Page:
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US policy towards Yugoslavia in the years 1943-1980
Material posted: Publication date: 14-10-2016
The undeniable fact of the last decades of XX – beginning of XXI century is a radical transformation of the world political process and, in particular, the system of international relations as a set of political, diplomatic, legal, socio-economic and other relations between the main actors of this system. The fall of the Berlin wall, the disintegration of the Soviet Union was the starting point of the change of the bipolar system of international relations established after the Second world war and built on the confrontation between the socialist and capitalist poles of influence.

Despite the many clearly positive effects of the changes (care in the past ideological and other antagonisms, expressed primarily in the military-political confrontation between USA and the Soviet Union, political and above all economic integration trends in Europe, Asia and America, etc.), because of the undoubted complexity of what is happening, it is impossible to give such changes a priori positive meaning. A sudden change in the political and military parity between the United States and the Soviet Union at the turn of 1980-1990-ies led to the events and progressive trends, which can hardly be attributed to the positive consequences of the ongoing transformation.

With the collapse of the Eastern Union former USSR block ended a half-century period in the balance of power on the world stage. The remaining "alone" the main winners in the "cold war" of America have an unprecedented influence on the world in which she no longer resisted the Communist bloc. Currently, in the absence of any civilized international consensus before the United States open up incredible, unthinkable before the fantastic material, political and cultural opportunities. Moreover, the United States has a tool for building a world in which American dominance is becoming a solid Foundation. We are talking about democratic institutions, creates a sufficient basis for long-term dominance of the sole superpower. The new hegemon, knowing that his dominance is, ultimately, ephemeral, seeks to close the other countries in the system of orientation on predictable policy, which lowers the probability that dissent with the existing order will be challenged, not satisfied with their state of international Affairs. In these conditions, the desired mechanism for the United States is the spread of democratic institutions. The transparency of democratic States, the eternal struggle system of "checks and balances" do the almost incredible outrages of these countries to the status quo, regardless of, convenient, beneficial, he departed from the bridge world development or not. It is important that these ideas have deep roots in the American experience in the American sense of history, Economics, sources of order, which were and are Messianic in nature. Without false self-abasement of the American theorists create an "inseparable relationship" between the democratic form of government and a stable order based on hegemony. That is why the United States was so violent exporter of democracy over the past century – and especially after the end of the cold war.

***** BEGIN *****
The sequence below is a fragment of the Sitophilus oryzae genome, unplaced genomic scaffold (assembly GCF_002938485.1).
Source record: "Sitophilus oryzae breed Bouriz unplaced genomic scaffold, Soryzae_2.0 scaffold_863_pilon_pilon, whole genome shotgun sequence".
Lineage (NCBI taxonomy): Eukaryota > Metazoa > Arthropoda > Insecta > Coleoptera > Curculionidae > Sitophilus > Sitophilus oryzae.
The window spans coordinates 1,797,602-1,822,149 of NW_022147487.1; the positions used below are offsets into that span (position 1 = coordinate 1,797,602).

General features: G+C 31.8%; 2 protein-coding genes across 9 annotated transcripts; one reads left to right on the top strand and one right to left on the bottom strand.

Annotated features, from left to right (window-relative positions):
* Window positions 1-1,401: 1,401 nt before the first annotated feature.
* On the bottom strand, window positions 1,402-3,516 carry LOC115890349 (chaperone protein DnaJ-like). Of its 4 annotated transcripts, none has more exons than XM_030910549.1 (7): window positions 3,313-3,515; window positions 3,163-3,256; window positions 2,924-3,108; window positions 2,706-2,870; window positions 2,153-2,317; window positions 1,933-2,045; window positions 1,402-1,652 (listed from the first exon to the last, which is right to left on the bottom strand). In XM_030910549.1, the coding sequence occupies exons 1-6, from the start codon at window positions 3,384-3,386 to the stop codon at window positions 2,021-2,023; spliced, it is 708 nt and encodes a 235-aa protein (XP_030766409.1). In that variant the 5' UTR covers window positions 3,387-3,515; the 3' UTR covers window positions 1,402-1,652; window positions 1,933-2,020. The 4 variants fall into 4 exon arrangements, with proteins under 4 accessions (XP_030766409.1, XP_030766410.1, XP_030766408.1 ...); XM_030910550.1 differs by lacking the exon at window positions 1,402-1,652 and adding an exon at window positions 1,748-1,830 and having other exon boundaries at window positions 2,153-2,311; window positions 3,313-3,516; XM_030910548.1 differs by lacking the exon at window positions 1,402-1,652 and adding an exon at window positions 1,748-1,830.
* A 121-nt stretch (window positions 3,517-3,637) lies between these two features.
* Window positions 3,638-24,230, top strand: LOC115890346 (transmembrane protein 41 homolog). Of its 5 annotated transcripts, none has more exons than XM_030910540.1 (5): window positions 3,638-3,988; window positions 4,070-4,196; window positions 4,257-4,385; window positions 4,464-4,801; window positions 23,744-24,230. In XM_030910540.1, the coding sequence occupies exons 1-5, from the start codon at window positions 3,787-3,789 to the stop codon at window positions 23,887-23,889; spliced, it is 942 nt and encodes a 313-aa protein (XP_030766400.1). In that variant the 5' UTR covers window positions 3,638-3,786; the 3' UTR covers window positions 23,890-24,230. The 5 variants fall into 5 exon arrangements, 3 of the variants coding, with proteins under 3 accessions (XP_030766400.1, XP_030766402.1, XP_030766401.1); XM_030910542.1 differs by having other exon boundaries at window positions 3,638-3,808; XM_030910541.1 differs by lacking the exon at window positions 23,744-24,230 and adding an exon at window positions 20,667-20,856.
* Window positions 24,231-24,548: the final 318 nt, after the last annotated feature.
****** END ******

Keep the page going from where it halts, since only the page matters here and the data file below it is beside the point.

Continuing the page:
America's attitude to the outside world has acquired a major feature: the United States should not give up the burden of world power, they should firmly and permanently to assume the leadership randomly developing world, to restore the Imperial order forced to retreat all the forces that are guided by different values. 21 September 1993, the national security Advisor to President Clinton A. lake announced that the heir to the strategy of deterrence "should become as dominant for the US strategy of creating a world community of market democracies"[1]. Got the new birth is the power factor using the lever of democratic change. As formulated by the English scientist A. Lieven, "the combination of the expansion of us geopolitical influence, support for military interventions and highly selective promotion of democratic values has made the United States is extremely formidable opponent of any state in which they are willing to see the opponent"[2]. At the present stage, the leading American theorists of international relations recognize that "American actions in the international arena are motivated not by moral values and material interests, American support for democracy is "an idealistic crusade, and has materialistic goals"[3]. Thus, the motive of US foreign policy is, and has been in the past not a moral impetus to the spread of representative government, "the economic imperatives of the capitalist elite that wants to consolidate its hegemony over the global economy. Not wanting to endanger neoliberal economic globalization, Americans are spreading in the less developed countries, democracy low "intensity" (or "polyarchy") by protecting cooperating with the West elites, the formation of public institutions that provide the silence of the subaltern classes and creating an obstacle on the path of reforms aimed at greater equality[4]. At the time, Henry Kissinger theoretically relegated all possible world-system to three: the chaos, the balance of power and the pyramid of the rule of one power. Thus, at the present stage come this "peace pyramid".